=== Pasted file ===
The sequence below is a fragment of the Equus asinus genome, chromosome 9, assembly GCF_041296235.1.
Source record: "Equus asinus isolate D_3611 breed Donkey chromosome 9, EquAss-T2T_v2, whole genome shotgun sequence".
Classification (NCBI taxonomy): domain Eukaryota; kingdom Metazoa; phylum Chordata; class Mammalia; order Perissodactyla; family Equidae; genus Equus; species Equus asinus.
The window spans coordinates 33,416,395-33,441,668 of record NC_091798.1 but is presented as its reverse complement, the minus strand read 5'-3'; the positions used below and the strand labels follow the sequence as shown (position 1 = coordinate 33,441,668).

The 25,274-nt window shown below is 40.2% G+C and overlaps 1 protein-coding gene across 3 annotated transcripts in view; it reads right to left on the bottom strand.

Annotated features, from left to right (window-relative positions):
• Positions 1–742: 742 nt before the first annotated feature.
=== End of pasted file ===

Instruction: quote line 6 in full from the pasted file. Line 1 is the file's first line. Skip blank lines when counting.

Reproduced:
Annotated features, from left to right (window-relative positions):